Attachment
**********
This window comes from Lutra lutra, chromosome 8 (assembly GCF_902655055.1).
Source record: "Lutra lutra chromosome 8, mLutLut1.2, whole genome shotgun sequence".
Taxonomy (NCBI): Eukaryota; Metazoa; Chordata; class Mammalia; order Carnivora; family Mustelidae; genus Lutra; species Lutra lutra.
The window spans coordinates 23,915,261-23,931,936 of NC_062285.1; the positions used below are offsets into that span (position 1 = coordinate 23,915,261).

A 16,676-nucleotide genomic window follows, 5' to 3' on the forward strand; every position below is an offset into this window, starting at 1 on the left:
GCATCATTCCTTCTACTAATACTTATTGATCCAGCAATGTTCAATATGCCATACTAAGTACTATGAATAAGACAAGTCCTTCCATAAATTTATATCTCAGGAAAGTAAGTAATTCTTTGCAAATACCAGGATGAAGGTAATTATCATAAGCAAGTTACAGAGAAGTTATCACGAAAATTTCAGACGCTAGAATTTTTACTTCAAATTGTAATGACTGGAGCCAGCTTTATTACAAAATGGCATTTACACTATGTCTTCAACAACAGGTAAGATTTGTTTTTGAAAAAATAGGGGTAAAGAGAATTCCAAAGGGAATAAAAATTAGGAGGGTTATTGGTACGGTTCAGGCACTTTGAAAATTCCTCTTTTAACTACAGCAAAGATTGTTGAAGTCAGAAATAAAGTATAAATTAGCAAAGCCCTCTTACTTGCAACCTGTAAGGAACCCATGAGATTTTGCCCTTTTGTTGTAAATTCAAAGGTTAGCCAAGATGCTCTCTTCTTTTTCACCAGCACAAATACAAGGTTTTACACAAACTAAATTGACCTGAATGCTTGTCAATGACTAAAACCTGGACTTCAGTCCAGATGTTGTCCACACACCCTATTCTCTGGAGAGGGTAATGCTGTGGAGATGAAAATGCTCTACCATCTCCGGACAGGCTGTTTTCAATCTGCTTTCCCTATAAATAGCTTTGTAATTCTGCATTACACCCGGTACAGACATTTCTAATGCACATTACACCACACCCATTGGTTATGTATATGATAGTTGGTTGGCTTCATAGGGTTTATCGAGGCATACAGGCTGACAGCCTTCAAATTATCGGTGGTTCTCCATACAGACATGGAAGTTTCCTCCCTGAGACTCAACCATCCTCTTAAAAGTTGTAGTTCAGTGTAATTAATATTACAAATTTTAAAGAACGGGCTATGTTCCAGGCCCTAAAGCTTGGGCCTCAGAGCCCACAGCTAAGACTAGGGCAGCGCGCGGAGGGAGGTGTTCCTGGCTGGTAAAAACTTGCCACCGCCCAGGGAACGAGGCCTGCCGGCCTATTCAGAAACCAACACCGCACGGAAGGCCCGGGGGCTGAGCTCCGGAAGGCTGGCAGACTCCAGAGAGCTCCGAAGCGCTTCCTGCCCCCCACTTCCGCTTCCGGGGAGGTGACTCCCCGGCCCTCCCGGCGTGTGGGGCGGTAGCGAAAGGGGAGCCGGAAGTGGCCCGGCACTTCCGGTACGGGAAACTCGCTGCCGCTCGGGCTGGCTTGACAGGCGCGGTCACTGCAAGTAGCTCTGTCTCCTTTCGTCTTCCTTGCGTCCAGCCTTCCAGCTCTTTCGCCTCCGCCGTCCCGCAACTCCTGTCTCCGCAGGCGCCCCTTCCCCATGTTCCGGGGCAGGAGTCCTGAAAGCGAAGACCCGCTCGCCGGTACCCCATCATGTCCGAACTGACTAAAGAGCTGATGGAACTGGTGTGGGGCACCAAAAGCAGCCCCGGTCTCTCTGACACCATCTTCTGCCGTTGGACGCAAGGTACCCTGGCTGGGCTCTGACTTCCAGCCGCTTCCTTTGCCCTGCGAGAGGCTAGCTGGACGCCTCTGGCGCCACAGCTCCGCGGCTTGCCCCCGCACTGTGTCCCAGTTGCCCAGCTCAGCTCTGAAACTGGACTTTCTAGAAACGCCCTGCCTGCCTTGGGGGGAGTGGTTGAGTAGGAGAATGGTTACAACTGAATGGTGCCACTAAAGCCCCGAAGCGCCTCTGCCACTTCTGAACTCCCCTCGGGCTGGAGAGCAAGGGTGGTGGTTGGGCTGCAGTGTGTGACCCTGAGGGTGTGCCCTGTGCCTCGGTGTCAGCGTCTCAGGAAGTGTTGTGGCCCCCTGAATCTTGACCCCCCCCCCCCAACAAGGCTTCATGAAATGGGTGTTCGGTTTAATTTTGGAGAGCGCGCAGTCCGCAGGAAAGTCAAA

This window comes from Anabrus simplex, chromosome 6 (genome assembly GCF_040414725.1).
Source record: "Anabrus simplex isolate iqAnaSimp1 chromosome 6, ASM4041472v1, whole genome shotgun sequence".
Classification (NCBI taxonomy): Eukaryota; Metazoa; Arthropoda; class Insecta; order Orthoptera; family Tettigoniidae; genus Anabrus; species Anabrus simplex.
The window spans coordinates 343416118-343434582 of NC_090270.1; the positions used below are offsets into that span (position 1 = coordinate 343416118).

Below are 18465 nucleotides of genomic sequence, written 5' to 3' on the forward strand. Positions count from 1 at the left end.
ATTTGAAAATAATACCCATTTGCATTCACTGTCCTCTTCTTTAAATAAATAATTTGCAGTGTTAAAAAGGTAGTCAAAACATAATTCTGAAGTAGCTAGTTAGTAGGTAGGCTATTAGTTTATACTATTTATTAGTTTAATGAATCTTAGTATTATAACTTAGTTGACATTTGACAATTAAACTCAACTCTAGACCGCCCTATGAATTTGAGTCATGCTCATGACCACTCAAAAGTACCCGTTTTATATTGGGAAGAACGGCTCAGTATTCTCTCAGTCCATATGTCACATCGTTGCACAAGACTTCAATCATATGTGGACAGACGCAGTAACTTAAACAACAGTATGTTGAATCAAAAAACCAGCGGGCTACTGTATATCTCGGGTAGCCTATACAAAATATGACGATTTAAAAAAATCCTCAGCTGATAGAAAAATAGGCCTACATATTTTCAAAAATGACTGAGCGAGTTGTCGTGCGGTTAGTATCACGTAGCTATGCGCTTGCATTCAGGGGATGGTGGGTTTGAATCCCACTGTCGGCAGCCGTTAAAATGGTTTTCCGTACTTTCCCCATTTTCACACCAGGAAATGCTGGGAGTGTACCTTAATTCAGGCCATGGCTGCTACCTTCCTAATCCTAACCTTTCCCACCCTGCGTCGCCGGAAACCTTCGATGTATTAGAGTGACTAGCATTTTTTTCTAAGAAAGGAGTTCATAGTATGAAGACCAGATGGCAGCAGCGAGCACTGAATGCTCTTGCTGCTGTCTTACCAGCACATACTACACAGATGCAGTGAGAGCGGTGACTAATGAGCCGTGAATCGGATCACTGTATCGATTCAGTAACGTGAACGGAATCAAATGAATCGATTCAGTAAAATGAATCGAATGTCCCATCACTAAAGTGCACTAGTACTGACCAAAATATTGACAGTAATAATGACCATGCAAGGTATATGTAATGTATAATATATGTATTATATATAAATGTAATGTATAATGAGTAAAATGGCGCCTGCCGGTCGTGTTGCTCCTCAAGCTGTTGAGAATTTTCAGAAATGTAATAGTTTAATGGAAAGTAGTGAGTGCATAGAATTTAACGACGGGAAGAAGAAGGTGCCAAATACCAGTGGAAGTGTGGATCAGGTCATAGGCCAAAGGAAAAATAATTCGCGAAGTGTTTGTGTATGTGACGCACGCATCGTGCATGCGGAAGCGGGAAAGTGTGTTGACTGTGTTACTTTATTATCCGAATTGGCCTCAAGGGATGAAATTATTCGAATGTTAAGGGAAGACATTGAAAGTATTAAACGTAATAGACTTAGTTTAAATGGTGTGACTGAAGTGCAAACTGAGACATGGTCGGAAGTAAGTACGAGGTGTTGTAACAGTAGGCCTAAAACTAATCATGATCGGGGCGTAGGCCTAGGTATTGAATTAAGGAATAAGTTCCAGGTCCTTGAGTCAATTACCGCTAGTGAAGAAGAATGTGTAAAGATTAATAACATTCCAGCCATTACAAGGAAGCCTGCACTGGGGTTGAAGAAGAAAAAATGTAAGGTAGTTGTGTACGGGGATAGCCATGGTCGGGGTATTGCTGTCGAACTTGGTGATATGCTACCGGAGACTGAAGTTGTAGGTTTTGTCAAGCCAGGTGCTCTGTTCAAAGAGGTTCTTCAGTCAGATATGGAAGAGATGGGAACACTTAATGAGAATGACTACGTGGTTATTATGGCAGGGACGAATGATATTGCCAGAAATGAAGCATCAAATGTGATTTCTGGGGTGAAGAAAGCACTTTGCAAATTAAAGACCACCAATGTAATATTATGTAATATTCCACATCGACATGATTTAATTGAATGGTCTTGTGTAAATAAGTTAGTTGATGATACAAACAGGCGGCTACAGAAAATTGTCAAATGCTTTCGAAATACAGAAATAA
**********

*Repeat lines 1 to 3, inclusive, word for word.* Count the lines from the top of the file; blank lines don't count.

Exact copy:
This window comes from Lutra lutra, chromosome 8 (assembly GCF_902655055.1).
Source record: "Lutra lutra chromosome 8, mLutLut1.2, whole genome shotgun sequence".
Taxonomy (NCBI): Eukaryota; Metazoa; Chordata; class Mammalia; order Carnivora; family Mustelidae; genus Lutra; species Lutra lutra.